Soria also made headlines in 2019 when John Lasseter was hired as the head of Skydance Animation, which had an output deal with Paramount. She reportedly told her staff they would not have to work with Lasseter if they didn’t want to, and told her team that they would no longer provide any feedback on the development of Skydance’s feature Luck. Since then, Luck has been picked up by Apple as part of a multi-year overall deal with Skydance Animation.
Naito will continue her duties at Nickelodeon, in addition to her new duties at Paramount. Both Nickelodeon and Paramount are subsidiaries of ViacomCBS.
“Ramsey is one of the savviest executives and creative minds in our industry,” Brian Robbins said in a statement. “During her time at Nick, she has transformed and reinvigorated the animation studio division with her sharp business instincts, deep stable of relationships and unique eye for great storytelling, and I’m thrilled to have her bring her talents to this expanded role where she can further elevate our overall animation business.”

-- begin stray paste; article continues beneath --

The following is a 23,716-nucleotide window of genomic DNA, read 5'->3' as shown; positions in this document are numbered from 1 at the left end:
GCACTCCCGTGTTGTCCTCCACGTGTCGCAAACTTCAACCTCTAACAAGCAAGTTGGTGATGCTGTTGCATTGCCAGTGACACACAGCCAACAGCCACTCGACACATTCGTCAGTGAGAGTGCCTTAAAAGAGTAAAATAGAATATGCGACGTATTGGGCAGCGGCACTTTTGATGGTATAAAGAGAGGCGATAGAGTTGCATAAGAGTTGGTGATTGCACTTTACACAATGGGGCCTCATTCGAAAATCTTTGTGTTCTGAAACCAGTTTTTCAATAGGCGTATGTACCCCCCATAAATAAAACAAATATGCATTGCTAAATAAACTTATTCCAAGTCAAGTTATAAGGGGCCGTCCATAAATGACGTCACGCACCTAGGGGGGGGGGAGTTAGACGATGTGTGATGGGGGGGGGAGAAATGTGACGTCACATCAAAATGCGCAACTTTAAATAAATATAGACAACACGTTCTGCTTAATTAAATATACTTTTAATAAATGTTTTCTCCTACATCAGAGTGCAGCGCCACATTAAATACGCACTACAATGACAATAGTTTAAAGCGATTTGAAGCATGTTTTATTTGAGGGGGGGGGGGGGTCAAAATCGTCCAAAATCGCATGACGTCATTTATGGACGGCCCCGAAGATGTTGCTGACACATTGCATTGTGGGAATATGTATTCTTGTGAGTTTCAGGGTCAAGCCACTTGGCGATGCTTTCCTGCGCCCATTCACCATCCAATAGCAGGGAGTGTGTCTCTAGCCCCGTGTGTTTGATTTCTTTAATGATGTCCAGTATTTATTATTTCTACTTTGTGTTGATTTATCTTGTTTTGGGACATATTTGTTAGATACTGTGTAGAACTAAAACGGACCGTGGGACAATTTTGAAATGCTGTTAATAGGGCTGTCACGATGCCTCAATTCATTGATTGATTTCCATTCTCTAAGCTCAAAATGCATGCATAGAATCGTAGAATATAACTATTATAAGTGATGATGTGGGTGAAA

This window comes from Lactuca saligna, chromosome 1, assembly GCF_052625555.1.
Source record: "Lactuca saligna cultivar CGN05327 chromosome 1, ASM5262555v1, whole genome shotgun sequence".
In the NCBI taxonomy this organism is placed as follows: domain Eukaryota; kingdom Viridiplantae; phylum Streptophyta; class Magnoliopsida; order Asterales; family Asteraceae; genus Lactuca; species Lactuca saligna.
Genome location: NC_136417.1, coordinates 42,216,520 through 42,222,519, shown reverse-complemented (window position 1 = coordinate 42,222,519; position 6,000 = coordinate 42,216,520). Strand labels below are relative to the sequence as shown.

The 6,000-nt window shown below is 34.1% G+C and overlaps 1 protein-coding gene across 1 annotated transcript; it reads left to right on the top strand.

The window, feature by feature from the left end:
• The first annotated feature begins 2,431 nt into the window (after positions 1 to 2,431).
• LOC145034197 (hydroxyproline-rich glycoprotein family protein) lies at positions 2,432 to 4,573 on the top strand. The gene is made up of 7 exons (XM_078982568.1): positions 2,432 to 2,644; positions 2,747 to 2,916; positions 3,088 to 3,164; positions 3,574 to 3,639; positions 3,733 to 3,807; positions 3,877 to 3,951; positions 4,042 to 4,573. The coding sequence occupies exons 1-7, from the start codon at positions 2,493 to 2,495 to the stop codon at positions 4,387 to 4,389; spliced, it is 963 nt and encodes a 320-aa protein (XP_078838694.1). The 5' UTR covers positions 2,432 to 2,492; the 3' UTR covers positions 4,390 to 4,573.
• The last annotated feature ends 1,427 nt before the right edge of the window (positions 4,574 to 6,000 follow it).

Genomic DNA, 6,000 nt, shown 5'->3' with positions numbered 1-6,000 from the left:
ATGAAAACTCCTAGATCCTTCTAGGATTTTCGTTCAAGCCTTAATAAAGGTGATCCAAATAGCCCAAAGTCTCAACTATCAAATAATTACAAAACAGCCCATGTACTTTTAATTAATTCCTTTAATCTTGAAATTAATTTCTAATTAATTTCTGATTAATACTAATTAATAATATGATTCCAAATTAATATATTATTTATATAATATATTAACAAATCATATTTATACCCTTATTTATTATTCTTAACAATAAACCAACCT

Naito is also not a stranger to Paramount Animation. Back in 2018, prior to joining Nickelodeon, she was hired as an executive at Paramount, and ironically, reported to Soria, who she is now replacing. In that role, Naito oversaw the development of Sponge on the Run. Since moving to Nickelodeon in late 2018, she is credited with spearheading the studio’s largest production slate in history.
New Nick shows launched under Naito’s watch include Kamp Koral: Spongebob’s Under Years, Baby Shark’s Big Show!, Santiago of the Seas, and Middlemost Post, with other high-profile projects in the pipeline, like Star Trek: Prodigy and Seth Rogen’s revival of Teenage Mutant Ninja Turtles. Dozens of other projects are currently in various stages of development and production at Nickelodeon, with the studio hiring over 500 people during the pandemic.